Remembering Stromile Swift – One Of The Most Vicious NBA Dunkers Ever
Astramskas, DavidAka VincentDa & RedApples fka Expiredpineapples. My alter-ego is a digital-marketing guy in Houston. Won editing awards & created obsolete flash websites that have been featured in mags like Sports Illustrated. Studied film & women at FSU during the golden age of hip-hop. Collects records, laserdiscs, sports memorabilia & toys. Father of 2 daughters that are more athletic and popular on YouTube.
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When Shaq was asked to pick his favorite for the 2001 NBA dunk contest, he picked Stromile Swift. He probably picked the Grizzlies #2 draft pick because he went to LSU but I picked him because I really thought “The Stro-Show” could win it. I was wrong. He came in 3rd place behind DeShawn Stevenson and Desmond Mason.
I was also wrong in 2001 about Swift’s future. Although he would continue to show flashes of domination and had streaks of 20 & 10 games, those games were usually followed by frustrating single digit performances. Some blamed the emergence of Pau Gasol and others just believed he was getting by on pure raw freakish athleticism.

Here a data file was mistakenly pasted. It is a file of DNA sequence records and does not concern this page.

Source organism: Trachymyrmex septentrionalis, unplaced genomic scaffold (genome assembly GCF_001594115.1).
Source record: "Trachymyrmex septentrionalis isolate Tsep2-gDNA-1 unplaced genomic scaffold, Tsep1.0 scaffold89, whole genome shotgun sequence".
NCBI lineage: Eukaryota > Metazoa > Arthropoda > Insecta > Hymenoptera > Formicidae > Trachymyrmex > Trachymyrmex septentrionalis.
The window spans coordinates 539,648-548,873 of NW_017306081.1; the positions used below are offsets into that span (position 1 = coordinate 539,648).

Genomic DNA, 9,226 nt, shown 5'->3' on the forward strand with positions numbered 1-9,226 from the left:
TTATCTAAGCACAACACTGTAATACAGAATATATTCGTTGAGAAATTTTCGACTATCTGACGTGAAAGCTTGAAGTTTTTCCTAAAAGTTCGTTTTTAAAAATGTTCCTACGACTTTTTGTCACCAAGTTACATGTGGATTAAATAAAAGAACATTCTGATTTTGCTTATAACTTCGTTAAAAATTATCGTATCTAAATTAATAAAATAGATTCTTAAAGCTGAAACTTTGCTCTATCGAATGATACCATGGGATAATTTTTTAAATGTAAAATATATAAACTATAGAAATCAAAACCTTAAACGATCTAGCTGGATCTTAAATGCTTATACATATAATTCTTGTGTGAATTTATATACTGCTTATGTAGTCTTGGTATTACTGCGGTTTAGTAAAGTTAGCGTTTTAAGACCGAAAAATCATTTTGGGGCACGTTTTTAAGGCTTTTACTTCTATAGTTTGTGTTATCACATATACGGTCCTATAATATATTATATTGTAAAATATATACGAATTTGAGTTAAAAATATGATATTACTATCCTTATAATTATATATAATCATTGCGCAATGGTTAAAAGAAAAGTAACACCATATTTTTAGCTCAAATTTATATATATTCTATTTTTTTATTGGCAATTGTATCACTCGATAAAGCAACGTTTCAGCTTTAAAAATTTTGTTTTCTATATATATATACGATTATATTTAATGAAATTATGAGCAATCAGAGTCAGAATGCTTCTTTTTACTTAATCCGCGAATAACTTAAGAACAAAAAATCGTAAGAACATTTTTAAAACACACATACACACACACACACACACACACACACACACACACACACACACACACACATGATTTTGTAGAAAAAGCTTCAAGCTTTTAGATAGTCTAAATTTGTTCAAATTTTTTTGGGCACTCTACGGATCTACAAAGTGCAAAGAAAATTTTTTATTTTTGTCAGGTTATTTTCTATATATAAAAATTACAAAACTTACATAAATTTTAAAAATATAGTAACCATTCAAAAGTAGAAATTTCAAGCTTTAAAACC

Swift would bounce around the league for nine seasons but for those who remember him, all we remember is his bounce. It wasn’t good enough to win the 2001 dunk contest and didn’t help him enough to average 20 but it was good enough to generate enough dunks to make one nasty Top 20 Dunks compilation mix – ending with a poster dunk over another high draft pick from LSU that disappointed in the NBA dunk contest.
If 20 wasn’t good enough, here’s 50 more.
WHERE IS HE NOW?
In 2015, The Commercial Appeal did a “Where Are They Now” on Swift and the 37-year old now spends his post basketball playing days being a father to his 5-year old daughter, running a small trucking company called SS Transports in Shreveport, Louisiana and thinking about how he can help others with his basketball knowledge and experience.
“I’ve been contemplating coaching,” Swift said. “A lot of people have been trying to get me to coach high school. I know I can’t do that full-time. But I still feel like I can help some kids.”